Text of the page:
Record high inflation rates and skyrocketing prices since the start of the year prompted the Federal Reserve to aggressively increase interest rates in an effort to combat increasing prices. While finance and economy experts agree that increasing interest rates is the best solution to get inflation under control, the main worry for economists is that the Fed raises interest rates too quickly and dampens demand too much, stalling the economy. If policymakers really overshoot on rate hikes, it could push the economy into a recession, halting and reversing the progress it has made so far.
Some of the largest and most successful tech companies have already started firing thousands of employees, and many others are expected to follow as America is almost certainly headed into a recession that experts believe is likely to take place some time next year. And it’s not just tech companies. High interest rates and a slowing economy hurt other industries as well, which is likely to lead to layoffs in the long run.
Meta is one of the first companies to fire thousands of workers at once. Earlier this year, Mark Zuckerberg announced that he decided to reduce Meta’s team, previously known as Facebook, by about 13% and let more than 11,000 of the company’s employees go. The announcement came just two months after Meta said that a total of 87,314 people had been part of the company in September, the highest number since Facebook was founded in 2004.
Amazon recently announced in a blog post its plans to lay off 10,000 employees, representing 3% of its white-collar professionals in corporate and technology roles. The cuts will primarily focus on money-draining units, such as Amazon voice-assistant Alexa and ebook-reader Kindle. According to the Times, this would be the largest job cut in the company’s history. What is even more concerning is the fact that Amazon also plans to reduce its HR team, which means that hiring will slow down compared to the aggressive staffing that took place over the last several years.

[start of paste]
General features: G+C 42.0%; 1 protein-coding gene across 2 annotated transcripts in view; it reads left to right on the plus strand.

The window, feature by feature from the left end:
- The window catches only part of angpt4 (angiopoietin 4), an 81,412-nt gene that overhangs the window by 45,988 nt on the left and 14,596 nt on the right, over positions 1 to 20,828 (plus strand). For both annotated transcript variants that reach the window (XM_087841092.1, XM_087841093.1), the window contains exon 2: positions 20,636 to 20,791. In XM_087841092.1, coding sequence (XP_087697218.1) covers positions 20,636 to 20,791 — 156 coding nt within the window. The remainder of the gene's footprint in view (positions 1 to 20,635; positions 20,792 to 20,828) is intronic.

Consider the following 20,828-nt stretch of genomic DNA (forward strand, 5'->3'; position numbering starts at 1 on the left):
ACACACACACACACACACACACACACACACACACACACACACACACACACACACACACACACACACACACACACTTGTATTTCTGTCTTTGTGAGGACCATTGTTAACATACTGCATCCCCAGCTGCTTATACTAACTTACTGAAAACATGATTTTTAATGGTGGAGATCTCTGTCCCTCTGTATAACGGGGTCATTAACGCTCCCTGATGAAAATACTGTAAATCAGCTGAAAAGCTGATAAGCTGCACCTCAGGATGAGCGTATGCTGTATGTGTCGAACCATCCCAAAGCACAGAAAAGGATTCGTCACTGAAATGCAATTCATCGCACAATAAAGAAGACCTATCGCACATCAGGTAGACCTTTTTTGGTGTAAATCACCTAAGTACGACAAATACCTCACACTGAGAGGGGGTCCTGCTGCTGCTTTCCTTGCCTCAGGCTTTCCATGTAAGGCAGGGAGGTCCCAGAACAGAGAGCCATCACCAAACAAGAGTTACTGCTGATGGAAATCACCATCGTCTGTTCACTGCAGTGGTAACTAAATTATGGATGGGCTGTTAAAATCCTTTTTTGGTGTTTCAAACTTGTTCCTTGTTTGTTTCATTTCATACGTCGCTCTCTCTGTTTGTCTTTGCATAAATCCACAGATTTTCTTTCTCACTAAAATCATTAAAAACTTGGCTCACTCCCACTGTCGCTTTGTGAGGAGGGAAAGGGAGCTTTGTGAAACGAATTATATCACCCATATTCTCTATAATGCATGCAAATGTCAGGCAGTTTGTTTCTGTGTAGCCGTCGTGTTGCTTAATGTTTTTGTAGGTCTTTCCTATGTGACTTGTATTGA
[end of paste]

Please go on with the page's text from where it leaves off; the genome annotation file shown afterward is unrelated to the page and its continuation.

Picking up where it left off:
Now that it’s obvious that the economy is slowing down, other companies are also expected to cut back on expenses. In recent months, Google executives have been working on reducing expenses and trying to make the company 20% more efficient. The combination of a potential recession, soaring inflation, and rising interest rates is having a clear impact, however.
Alphabet, Google’s parent company, last month announced that YouTube’s ad revenue shrank from a year earlier, and top executives confirmed that the declining trend is expected to continue in the upcoming period. Since Google’s revenue is mostly generated by advertising, one need not be an expert to conclude that Google will also feel the negative impact in the upcoming months now that we know that YouTube’s ad revenue is down.
Google’s business hasn’t been hit as hard as many of its peers so far, and Google hasn’t announced Meta-like layoffs, but employees are feeling the pressure and are becoming more concerned that huge layoffs might be on the horizon since the company already decided to shut down its gaming service Stadia and the development of the next generation of its Pixelbook laptop was cancelled. Concerns grow even more, having in mind that the revenue from advertising will decline over time.
Google has been rapidly growing in recent years, but that is about to change, at least for now when recession is just around the corner. Google’s CEO, Sundar Pichai, said in September that the company is working hard to cut expenses, but top executives didn’t rule out layoffs as a potential solution.
Recently, Google employees were faced with even more anxiety after the company suffered an internal outage, leaving many unable to log into their Gmail accounts and other necessary work tools. Google employees, however, still had access to Memegen, and used the platform to express their discontent.
Although Google has been doing much better compared to other major companies so far and ad revenue might slightly increase during the holiday period, it won’t be a surprise if we see a Google announcement about laying off thousands of employees as soon as early next year.